When it comes to business productivity tools, Microsoft (NASDAQ:MSFT) and its Office 365 suite rule the roost, and have for as long as many of us can remember. And based on last quarter's results, it appears Office 365 sales, particularly to consumers, continue to shine.
Office 365 consumer subscriber adoptions jumped about 25% last quarter, and after factoring in currency headwinds, even sales of Microsoft's commercial Office unit grew despite a tough business PC market and the pending release of Windows 10.
As it happens, Alphabet (NASDAQ:GOOG) (NASDAQ:GOOGL) knows a little something about dominating markets. With the vast majority of the world's smartphones and mobile devices running its wildly popular operating system (OS) Android, and most of those users opting for its search engine as the need arises, Alphabet has become a $455 billion behemoth. Now Alphabet plans to use its size and influence to directly target Microsoft on its own turf: Office 365.
When the then-Google introduced its office productivity app Docs nearly a decade ago, the plan was to build a tool that would "enable people to work together in new ways." But for the Microsoft Office-entrenched businesses around the world, Google's productivity solution was scarcely looked at. Instead, medium to large-sized companies were inking enterprise agreement (EA) deals with Microsoft that generally tied them to Office for three years.
Naturally, getting Office users to make a switch to any competing business app in the midst of an EA with Microsoft wasn't easy unless an Alphabet rep happened to catch them near the end of their contract's term. Now, as part of Google Apps for Work, Alphabet thinks its "productivity powerhouse" is ready to take on Office head-to-head. But what about all those EAs that Office customers are tied to? Not a problem, since Alphabet will now pick up the tab.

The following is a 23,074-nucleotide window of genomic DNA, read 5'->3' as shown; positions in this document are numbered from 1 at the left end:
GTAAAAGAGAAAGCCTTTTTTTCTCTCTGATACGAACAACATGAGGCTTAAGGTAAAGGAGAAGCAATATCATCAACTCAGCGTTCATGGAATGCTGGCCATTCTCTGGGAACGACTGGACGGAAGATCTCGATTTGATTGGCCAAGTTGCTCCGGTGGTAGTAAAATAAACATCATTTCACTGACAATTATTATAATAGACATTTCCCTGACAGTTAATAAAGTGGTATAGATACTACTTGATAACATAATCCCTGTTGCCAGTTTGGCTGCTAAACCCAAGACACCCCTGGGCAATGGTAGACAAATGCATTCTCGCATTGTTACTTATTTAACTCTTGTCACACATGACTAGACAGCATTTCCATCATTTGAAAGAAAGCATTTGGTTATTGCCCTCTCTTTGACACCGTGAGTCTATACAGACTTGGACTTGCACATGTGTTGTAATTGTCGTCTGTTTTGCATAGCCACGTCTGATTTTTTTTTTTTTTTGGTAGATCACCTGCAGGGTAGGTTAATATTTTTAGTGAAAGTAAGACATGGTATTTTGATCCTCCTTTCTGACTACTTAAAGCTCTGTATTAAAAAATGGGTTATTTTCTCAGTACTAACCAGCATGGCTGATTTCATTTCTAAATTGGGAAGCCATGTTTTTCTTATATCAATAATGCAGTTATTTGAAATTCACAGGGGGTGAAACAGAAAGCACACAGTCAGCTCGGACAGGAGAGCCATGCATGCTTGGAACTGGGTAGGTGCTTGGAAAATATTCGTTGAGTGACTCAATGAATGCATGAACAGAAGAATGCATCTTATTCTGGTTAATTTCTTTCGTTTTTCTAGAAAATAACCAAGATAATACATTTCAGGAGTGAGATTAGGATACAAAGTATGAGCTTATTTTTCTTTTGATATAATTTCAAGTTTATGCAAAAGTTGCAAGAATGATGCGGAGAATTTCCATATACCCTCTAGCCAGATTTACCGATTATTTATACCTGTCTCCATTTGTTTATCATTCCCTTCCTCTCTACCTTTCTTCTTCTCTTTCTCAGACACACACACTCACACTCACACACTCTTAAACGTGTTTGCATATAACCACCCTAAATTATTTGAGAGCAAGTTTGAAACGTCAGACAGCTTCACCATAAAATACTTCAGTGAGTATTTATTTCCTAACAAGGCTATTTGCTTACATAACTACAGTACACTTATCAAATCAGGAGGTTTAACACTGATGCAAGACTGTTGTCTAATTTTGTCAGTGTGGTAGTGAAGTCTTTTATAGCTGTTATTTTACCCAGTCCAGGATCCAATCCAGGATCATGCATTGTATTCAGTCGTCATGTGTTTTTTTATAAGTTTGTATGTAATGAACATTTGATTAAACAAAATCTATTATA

Time to play hardball
Alphabet and its Apps for Work product suite, which includes new features like voice typing and an explore function that gives users the ability to create data-driven charts and graphs, thinks it's ready for primetime, and will give its solution away until an existing EA deal expires. That's right, Alphabet said in a blog post this week that it would "cover the fees of Google Apps until your contract [EA] runs out."
Once a customer's existing EA runs its course, Alphabet will then offer its own, "simple" apps for work contract that it claims has the potential to "unlock savings of up to 70%." Whether that kind of savings is real or imagined, Alphabet's aggressive play to make a name for itself in Microsoft's world of office productivity solutions is no longer in doubt given its willingness to bite the EA bullet today, to gain market share tomorrow.
As it stands, Alphabet's deal to give its apps at work solution to existing Office 365 and other providers' customers for free is strictly for U.S. and Canada enterprise users. But stay tuned, says head of global sales Rich Rao, because Alphabet is working to bring the "use now, pay later" deal to the rest of the world.
Making a dent in Microsoft's still-growing Office 365 market share may seem like a far-flung notion, and it probably is. But then, who would have thought Microsoft's Bing would take a bite, albeit a small one, out of Alphabet's dominant search market share, as happened last quarter?
Of course, with nearly two-thirds of the search market, a mobile OS leadership position Microsoft can only dream of, and a fast-growing app store that helped drive a 17% jump in "other revenue" last quarter, Alphabet is winning most of the competitive markets in which the two giants cross paths. But winning over enough Office users to warrant giving its own apps at work solution away, for what could be years?
With nearly $70 billion in ready cash on its balance sheet -- and that's just here in the states-Alphabet can certainly afford to bite the apps at work financial bullet to gain some traction. But investors shouldn't expect much in the way of tangible results to come from Alphabet's latest effort to dethrone Microsoft's business dominance, at least not for years to come -- if ever. But obviously that won't prevent Alphabet from giving it a valiant, though probably futile, effort.
Tim Brugger has no position in any stocks mentioned. The Motley Fool owns shares of and recommends Alphabet (A shares) and Alphabet (C shares). The Motley Fool owns shares of Microsoft. Try any of our Foolish newsletter services free for 30 days. We Fools may not all hold the same opinions, but we all believe that considering a diverse range of insights makes us better investors. The Motley Fool has a disclosure policy.